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realpolitik's Journal
Posted by realpolitik in General Discussion (1/22-2007 thru 12/14/2010)
Fri Jun 12th 2009, 07:45 PM
Beautiful friend.

Looking at the sweep of my life as history I think some overarching themes, and their possible meanings appear. As a child, the world was unabashedly anti-communist, but with a blind spot for the New Deal, which was seen as the real reason the depression did not look like the Weimar Republic in the 30s. Business leaders had finally, by 1960, regained some measure of respect. The cold war was serious, but was a 'good war' until the Bay of Pigs and the Cuban Missile Crisis. We learned absolutely nothing from the whole scary debacle, indeed, we became more obscessed with the space race (for bigger, better sputniks), bomber gaps, missile gaps. And at the hight of the madness, a 600 ship navy.

At that point, no one seriously thought about depletion of oil, no one realized the hot war the cold war was a proxy for was unsustainable even for the short run. At that point, no one saw that America was all dressed up for the wrong kind of war (it still is). Vietnam, came, and America's strategy became more brutal well before Tet, and impotently desperate after. This was the next important teaching moment America did not learn from. Pure Hubris. But at least America was working; buzzing furiously to make cars, roads, houses, weapons. Texas was pumping our oil.

That is why the oil crisis of the 70s was so devastating. It revealed a fatal flaw, a hard limit to American power and its captive markets. From that point onward, our global stance between Israel and the Arab world became one of being forked, and became a focus for the next series of proxy wars between us and the Soviets. Our industries fared unevenly. Old shipyards flourished, aircraft, and other military suppliers fared well. Petro support was still robust, Dresser industries was still merrily coating America with asbestos, Dioxin was being sprayed on dirt roads in Eastern Missouri.

But by the Reagan years, union busting was just a formality. Outsourcing was already happening to electronic component systems, gasoline engines, and more significantly to our desires for global hegemony, computer hardware had moved to Indonesia, and other states whose alignment was not assumable. By this point, the paradigm of capitalism had changed in America from manufacture to financial industries. Union membership started dropping. Soon after, we ignored yet another teaching moment. It was called Silverado. How do I say we did not learn? Neil Bush is walking free.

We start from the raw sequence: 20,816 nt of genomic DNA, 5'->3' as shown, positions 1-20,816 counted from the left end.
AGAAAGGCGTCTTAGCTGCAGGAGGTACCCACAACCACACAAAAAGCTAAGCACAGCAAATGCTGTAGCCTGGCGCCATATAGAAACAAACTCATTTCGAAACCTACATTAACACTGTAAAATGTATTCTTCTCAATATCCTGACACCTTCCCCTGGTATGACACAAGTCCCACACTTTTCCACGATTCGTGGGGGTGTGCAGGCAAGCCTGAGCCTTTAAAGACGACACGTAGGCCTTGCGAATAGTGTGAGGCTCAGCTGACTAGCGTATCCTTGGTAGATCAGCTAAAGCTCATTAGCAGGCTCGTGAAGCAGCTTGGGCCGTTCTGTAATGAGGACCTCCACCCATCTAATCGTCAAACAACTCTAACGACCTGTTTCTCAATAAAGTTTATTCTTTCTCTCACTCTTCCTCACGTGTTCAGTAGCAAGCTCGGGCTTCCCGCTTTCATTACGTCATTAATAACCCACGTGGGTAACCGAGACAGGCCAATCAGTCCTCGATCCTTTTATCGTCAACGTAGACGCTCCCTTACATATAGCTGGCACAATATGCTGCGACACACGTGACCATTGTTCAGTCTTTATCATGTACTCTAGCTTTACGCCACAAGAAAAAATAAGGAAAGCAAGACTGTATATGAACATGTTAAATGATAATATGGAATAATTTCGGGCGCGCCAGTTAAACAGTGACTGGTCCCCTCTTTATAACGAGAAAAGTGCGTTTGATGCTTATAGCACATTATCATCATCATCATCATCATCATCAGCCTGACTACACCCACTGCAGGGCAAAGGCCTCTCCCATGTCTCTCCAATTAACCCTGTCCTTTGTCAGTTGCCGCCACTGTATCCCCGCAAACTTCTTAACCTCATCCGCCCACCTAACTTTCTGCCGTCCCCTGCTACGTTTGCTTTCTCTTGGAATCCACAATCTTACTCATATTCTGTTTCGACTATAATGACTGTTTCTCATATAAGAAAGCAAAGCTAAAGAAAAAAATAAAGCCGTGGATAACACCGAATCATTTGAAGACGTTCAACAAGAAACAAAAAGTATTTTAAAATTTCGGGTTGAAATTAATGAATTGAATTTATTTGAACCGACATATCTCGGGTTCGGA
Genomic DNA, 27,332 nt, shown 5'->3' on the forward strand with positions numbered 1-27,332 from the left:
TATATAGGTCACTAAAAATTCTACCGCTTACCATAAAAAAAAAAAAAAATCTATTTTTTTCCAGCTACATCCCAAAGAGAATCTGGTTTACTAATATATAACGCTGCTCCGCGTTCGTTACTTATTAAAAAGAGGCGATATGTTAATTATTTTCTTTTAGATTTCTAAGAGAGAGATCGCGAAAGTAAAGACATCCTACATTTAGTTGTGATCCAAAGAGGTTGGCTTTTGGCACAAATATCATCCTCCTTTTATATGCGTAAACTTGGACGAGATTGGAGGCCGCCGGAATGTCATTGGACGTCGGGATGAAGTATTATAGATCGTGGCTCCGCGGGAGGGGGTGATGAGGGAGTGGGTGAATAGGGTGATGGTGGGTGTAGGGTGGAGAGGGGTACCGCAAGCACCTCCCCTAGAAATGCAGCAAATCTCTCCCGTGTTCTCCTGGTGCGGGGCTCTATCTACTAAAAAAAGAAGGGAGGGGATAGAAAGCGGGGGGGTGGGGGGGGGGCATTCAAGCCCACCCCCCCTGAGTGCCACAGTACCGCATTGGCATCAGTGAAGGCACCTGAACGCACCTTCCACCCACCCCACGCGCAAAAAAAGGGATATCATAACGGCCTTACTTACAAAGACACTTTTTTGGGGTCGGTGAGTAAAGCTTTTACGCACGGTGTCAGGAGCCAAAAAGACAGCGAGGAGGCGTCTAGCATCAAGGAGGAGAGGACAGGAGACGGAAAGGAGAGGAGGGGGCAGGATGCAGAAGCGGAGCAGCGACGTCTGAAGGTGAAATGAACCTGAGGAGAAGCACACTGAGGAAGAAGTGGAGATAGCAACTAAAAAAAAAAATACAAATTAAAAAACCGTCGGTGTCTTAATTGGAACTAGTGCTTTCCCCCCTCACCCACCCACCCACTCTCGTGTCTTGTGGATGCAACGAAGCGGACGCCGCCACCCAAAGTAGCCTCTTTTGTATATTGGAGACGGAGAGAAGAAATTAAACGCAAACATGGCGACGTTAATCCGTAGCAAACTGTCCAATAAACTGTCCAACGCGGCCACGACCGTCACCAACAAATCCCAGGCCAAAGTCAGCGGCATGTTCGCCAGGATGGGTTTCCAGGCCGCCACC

Through the whole sweep of these years, one fundamental idea propelled all activity: progress would continue unabated, growth and higher efficiency would outstrip Malthus. This idea was like many articles of faith, not much examined. No one seemed to question where the limits were.

Even now, if you listen to the media, we will soon return to the old status quo, with a few tiny tweeks. But here is what I see. We have reached the telos of the church of endless growth. Factories that run themselves hire no workers, and no widgets are sold, because Ford's rule has been abandoned in favor of the cult of finance and service. Now, that this is revealed as a non-viable economic model, going back to the status quo is not possible. Neither is the oil market going to help us, as the former large producers are at or past peak production, and neither exploration or refining capacity reflect an industry that thinks it has a future.

We are at the end of the old. Getting to the new is not going to be easy or pretty, but one thing is for certain.
The fat cats, war pigs, and hedge fund buccaneers are going down hard. I think we need to squeeze them like a bushel of hemp seed, until a social safety net for all Americans appears.

Because otherwise, getting to that new paradigm of lean energy budgets, new labor based economies in manufacture and agriculture is going to be unacceptably rugged. The assumption is not of endless growth, but the ability to provide and sustain with less efficiency

That is the new beginning.
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